June 7, 1933 — June 1, 2019
Edward J. Massaro, who studied the effect of mercury pollution in water and in fish while he was a professor of biochemistry at the University at Buffalo, died June 1, 2019, a few days before his 85th birthday.
He died in Cary, N.C., where he had lived since 1983. His family said he had suffered from Alzheimer's disease for five years.
A native of Passaic, N.J., and the son of a city police officer, his family said Mr. Massaro knew he wanted to be scientist from childhood.
He earned his bachelor's degree in biology in 1955 from Rutgers University, his master's in 1958 in biochemistry from the University of Texas-Austin, and his Ph.D in biochemistry, cell biology and physiology in 1962 from the University of Texas-Austin and the University of Texas Medical Branch in Galveston.
In 1968, he became an assistant professor in the Department of Biochemistry in what is now the the Jacobs School of Medicine and Biomedical Sciences at UB. His family lived in Amherst.
In 1970, he spoke out at a public meeting between an official of the Niagara Mohawk Power Corp. and residents of the Riverview section of the City of Tonawanda, who were angry that the Huntley Power Station was releasing fly ash into the air.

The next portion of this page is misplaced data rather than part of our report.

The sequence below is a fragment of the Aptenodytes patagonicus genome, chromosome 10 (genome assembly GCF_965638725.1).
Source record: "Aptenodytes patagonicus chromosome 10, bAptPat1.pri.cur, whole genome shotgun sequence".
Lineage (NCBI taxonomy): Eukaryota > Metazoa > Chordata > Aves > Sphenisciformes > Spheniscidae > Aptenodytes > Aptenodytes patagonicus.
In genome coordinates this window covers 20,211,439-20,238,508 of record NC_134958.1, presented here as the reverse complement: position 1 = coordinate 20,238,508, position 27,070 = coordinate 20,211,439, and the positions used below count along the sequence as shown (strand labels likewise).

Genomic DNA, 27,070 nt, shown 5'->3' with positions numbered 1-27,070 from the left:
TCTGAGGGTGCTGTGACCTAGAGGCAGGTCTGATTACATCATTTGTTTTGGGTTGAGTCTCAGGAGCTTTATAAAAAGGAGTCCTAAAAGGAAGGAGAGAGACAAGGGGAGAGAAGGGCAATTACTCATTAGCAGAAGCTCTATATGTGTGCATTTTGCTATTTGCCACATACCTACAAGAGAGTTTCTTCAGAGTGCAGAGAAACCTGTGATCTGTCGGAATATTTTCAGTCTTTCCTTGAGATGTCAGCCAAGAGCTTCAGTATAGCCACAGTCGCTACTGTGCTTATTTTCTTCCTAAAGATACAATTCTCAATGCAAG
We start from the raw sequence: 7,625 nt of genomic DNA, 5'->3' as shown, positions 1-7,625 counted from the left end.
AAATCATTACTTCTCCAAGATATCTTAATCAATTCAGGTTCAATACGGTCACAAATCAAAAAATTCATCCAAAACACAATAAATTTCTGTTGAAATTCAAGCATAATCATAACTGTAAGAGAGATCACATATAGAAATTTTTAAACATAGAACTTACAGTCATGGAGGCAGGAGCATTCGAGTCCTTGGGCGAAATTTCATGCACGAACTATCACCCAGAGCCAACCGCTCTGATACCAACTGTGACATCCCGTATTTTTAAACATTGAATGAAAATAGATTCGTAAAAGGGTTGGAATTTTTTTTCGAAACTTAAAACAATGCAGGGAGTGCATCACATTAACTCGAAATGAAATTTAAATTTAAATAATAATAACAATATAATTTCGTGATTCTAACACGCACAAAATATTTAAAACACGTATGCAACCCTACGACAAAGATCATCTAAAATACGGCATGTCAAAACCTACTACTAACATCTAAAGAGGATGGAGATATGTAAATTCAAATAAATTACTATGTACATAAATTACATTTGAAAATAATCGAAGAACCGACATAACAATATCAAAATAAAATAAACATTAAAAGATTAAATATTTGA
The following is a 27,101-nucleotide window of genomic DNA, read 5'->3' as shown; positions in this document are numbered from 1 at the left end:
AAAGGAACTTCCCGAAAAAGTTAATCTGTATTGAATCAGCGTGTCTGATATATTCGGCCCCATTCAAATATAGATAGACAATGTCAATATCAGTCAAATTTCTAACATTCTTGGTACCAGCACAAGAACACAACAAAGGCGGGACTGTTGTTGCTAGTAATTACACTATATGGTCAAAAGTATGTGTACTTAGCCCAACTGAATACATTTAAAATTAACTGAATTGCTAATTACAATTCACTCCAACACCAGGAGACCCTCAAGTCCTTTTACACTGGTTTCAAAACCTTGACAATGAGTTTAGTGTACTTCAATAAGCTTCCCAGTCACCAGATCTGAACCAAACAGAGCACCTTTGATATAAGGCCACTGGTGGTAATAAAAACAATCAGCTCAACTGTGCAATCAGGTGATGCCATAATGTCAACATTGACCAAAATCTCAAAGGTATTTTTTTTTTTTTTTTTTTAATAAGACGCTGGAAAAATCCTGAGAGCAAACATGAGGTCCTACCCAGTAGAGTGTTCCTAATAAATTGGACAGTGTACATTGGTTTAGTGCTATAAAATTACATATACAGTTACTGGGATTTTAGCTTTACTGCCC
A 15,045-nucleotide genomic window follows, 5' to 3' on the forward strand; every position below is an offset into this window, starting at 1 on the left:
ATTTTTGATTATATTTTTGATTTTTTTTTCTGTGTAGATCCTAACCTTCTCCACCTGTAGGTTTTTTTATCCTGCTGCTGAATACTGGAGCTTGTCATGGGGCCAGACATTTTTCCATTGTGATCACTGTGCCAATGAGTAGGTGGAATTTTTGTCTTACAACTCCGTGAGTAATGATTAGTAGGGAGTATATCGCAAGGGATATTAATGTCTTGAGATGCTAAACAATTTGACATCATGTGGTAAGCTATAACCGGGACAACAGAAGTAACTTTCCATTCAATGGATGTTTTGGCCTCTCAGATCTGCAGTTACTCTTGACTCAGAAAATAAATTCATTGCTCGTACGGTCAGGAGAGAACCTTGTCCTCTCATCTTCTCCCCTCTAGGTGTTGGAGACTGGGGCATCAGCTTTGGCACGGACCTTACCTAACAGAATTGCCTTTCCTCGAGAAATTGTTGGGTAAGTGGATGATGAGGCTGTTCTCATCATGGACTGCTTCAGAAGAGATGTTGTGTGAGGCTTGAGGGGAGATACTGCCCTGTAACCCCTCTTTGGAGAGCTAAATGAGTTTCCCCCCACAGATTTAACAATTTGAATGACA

When the official said that emissions from the plant fell within state and county pollution codes, Mr. Massaro explained that regulatory standards fell far below minimum health requirements and that the utility was failing to recognize the danger.
Mr. Massaro also spoke about his research into the effect of mercury pollution on fish at Rosary Hill College, now Daemen College, in Snyder, on April 22, 1971, the first anniversary of Earth Day.
His family said that Mr. Massaro was "the 'coolest' biochemistry professor at UB and inspired many undergraduate and graduate students to make careers in science. He was very proud of all of his students and loved to teach."
While he was at UB, Mr. Massaro worked with scientists from SUNY Buffalo State College to research the toxicity of heavy metals and other substances. This research was published in several scientific and environmental journals.
After leaving UB in 1978, Mr. Massaro joined the Mason Research Institute in Worcester, Mass. He then resumed his teaching career as a professor of biochemical toxicology in the Department of Veterinary Science at Penn State University, where he worked from 1978 to 1983.
Finally, he joined the Environmental Protection Agency as a senior scientist at the National Health and Environmental Effects Research Lab in North Carolina. He retired from that post in 2014.
Mr. Massaro conducted more than 600 research projects in his career and wrote and edited several books on toxicology and cellular biochemistry.
In 1986, he was elected a Fellow of the American Association for the Advancement of Science, and in 1992 he received the Scientific and Technological Achievement Award of the U.S. Environmental Protection Agency.
He is survived by his wife of 41 years, Arlene M. Massaro, M.D.; three sons, David, Paul and Steven Massaro; a daughter, Anita Massaro Umek; 11 grandchildren; four great-grandchildren; a niece; and several nephews.
A memorial Mass will be offered Thursday at St. Andrew's Catholic Church, near Cary, N.C.